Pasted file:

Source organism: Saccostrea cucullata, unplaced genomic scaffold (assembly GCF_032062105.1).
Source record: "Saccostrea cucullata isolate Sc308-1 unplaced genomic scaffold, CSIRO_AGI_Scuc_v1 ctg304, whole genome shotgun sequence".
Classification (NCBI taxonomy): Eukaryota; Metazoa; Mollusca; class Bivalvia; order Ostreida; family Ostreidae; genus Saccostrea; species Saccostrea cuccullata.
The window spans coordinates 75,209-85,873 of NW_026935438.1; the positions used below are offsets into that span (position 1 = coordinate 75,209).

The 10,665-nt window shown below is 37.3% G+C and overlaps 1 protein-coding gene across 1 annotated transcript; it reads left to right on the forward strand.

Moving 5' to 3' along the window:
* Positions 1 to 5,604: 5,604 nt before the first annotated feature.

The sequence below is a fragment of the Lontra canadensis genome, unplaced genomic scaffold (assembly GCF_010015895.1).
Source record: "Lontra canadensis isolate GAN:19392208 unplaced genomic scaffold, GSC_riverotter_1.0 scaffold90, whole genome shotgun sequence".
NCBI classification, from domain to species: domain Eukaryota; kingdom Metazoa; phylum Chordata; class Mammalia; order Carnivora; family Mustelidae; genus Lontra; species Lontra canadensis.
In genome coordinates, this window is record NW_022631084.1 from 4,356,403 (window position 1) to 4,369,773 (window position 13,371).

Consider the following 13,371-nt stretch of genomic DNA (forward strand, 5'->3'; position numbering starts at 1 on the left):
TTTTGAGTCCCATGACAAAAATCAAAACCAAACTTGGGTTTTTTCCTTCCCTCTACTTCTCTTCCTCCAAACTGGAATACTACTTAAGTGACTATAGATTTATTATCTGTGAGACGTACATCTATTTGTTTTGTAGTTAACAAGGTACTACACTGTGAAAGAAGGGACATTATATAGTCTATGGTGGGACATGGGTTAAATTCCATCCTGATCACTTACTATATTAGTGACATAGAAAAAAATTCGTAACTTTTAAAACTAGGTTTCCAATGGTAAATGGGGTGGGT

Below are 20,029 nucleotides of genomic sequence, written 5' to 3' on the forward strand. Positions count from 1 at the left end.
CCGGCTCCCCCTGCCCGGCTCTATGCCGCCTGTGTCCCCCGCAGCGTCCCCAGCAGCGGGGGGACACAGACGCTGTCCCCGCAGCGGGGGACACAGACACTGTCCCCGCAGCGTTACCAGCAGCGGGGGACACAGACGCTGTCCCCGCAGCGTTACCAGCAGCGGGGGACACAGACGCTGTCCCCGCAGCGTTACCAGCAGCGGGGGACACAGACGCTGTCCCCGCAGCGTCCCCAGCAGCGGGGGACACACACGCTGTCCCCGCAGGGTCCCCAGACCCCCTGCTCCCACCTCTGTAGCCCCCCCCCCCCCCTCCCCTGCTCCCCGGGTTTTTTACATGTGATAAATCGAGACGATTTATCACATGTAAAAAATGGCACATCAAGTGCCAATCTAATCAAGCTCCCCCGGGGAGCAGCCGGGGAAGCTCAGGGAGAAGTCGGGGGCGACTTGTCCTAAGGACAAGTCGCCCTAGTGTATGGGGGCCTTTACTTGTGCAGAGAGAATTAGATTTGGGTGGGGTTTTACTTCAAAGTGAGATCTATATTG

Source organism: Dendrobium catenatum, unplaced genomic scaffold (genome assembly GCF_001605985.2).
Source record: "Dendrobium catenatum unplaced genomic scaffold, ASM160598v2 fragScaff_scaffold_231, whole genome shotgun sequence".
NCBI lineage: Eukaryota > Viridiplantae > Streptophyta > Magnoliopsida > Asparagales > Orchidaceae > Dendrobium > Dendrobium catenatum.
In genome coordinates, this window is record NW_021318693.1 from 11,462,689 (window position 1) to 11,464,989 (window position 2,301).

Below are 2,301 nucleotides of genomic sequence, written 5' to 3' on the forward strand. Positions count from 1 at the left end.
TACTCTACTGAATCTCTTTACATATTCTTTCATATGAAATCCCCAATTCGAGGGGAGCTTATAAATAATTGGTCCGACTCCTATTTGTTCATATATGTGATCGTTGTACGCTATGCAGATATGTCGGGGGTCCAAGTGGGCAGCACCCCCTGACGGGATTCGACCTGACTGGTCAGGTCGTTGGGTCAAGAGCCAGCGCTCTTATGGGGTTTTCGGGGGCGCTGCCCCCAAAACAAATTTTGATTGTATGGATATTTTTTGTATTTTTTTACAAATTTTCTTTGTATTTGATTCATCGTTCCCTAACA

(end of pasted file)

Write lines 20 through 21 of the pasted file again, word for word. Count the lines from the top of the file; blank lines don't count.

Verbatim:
Below are 2,301 nucleotides of genomic sequence, written 5' to 3' on the forward strand. Positions count from 1 at the left end.
TACTCTACTGAATCTCTTTACATATTCTTTCATATGAAATCCCCAATTCGAGGGGAGCTTATAAATAATTGGTCCGACTCCTATTTGTTCATATATGTGATCGTTGTACGCTATGCAGATATGTCGGGGGTCCAAGTGGGCAGCACCCCCTGACGGGATTCGACCTGACTGGTCAGGTCGTTGGGTCAAGAGCCAGCGCTCTTATGGGGTTTTCGGGGGCGCTGCCCCCAAAACAAATTTTGATTGTATGGATATTTTTTGTATTTTTTTACAAATTTTCTTTGTATTTGATTCATCGTTCCCTAACA